A recent Law 360 story by Joanne Faulkner, “Insurers Deny Liability in Experian’s $18M Legal Fees Suit,” reports that two insurers have told a London judge they are entitled to refuse to pay Experian's $18 million claim for coverage of its U.S. legal fees in a pair of class actions over errant credit reporting because the litigation stems from deliberate data erasure by staff at the company. Zurich Insurance PLC and a subsidiary of SCOR said Experian's policy excludes "deliberate acts" such as those that allegedly form the basis of two major class action suits in the U.S., a newly public Nov. 13 defense said, after the company sued to claw back litigation fees.
The claims made against Experian — which said it has racked up millions of dollars in liabilities and legal costs defending the suits — were for statutory damages according to the U.S. Fair Credit Reporting Act. If Experian is liable, it is the result of a "wilful (or reckless) failure on the part of an employee or employees … to comply with the FCRA," the defense said.
Experian says in its October High Court suit that it paid a class of more than 100,000 payday loan customers $24 million to settle a lawsuit in January brought by lead plaintiff Demeta Reyes. A $5 million deal was reached with consumers in the so-called Smith action. The customers said they were harmed by inaccurate reporting of their credit history. The insurers said that Experian's alleged liability in the Reyes action arises out of the deleting of loan records — particularly those held by an entity called Delbert Services Corp. In the Smith action, it is connected to the re-reporting of records relating to loans held by CashCall Inc. Experian directors were involved in the decision-making in both incidents, the insurers said.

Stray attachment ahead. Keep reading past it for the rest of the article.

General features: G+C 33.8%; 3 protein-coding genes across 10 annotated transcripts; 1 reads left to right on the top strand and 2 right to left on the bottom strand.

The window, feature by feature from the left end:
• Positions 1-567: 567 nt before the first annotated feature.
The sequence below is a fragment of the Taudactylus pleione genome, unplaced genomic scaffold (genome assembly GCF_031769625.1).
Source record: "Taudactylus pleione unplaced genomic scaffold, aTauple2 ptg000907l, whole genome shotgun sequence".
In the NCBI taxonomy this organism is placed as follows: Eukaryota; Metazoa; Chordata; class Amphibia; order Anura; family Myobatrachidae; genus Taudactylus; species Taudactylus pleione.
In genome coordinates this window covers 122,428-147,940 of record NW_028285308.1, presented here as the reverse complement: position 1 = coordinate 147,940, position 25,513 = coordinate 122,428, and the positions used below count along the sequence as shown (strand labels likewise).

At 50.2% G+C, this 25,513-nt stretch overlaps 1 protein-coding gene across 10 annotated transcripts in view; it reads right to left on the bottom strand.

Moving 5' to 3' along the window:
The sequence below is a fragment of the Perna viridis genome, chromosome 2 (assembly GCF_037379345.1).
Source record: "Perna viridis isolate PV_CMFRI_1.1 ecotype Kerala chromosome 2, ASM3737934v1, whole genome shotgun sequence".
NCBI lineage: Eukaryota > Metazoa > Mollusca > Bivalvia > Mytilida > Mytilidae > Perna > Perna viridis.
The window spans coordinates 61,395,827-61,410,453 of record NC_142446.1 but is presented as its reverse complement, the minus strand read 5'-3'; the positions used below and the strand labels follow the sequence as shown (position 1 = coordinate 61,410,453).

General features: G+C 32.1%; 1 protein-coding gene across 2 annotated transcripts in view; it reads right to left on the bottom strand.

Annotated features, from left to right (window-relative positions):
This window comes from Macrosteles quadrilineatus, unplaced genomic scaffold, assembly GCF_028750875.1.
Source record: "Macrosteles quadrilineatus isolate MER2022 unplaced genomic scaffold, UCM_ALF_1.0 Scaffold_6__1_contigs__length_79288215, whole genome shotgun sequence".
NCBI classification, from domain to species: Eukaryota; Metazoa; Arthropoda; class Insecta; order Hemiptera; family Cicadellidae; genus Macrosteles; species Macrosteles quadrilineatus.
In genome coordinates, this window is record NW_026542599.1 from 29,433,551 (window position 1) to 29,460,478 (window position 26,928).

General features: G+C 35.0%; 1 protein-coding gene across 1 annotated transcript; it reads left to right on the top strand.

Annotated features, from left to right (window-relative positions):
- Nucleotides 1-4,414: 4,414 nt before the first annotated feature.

From April 2015 through April 2016, Experian held a complex multitiered insurance "tower" consisting of a primary policy from XL Specialty Insurance Co. and several layers of excess coverage, Experian says. Zurich and SCOR unit General Security Indemnity Co. of Arizona are each liable for half of a $20 million excess policy, which kicked in once the underlying coverage was depleted, Experian says. So far the insurers have only paid out a slice of the $20 million excess that Experian says it is entitled to, the company alleges.
Experian is also seeking a declaration from the court that the insurers will cover financial penalties that Experian may have to pay as a result of investigations into a 2015 cyberattack. The two insurers said that coverage is provided for regulatory fines and penalties, but Experian must prove that any sanction is "lawfully insurable."
Experian says it has run up costs of more than $32 million defending two major related class suits. Thousands of consumers successfully argued that Experian's failure to delete certain negative information in their consumer credit reports caused them harm.
Experian says it should be able to recover $18 million in legal costs from the insurers under its third-party liability and first-party insurance policies. The suit also name-checks an action brought by Carolyn Clark alleging the company violated the FCRA, which ended up costing Experian more than $21 million. The company says it could be entitled to an indemnity of $14.3 million from the insurers to cover the costs from that case.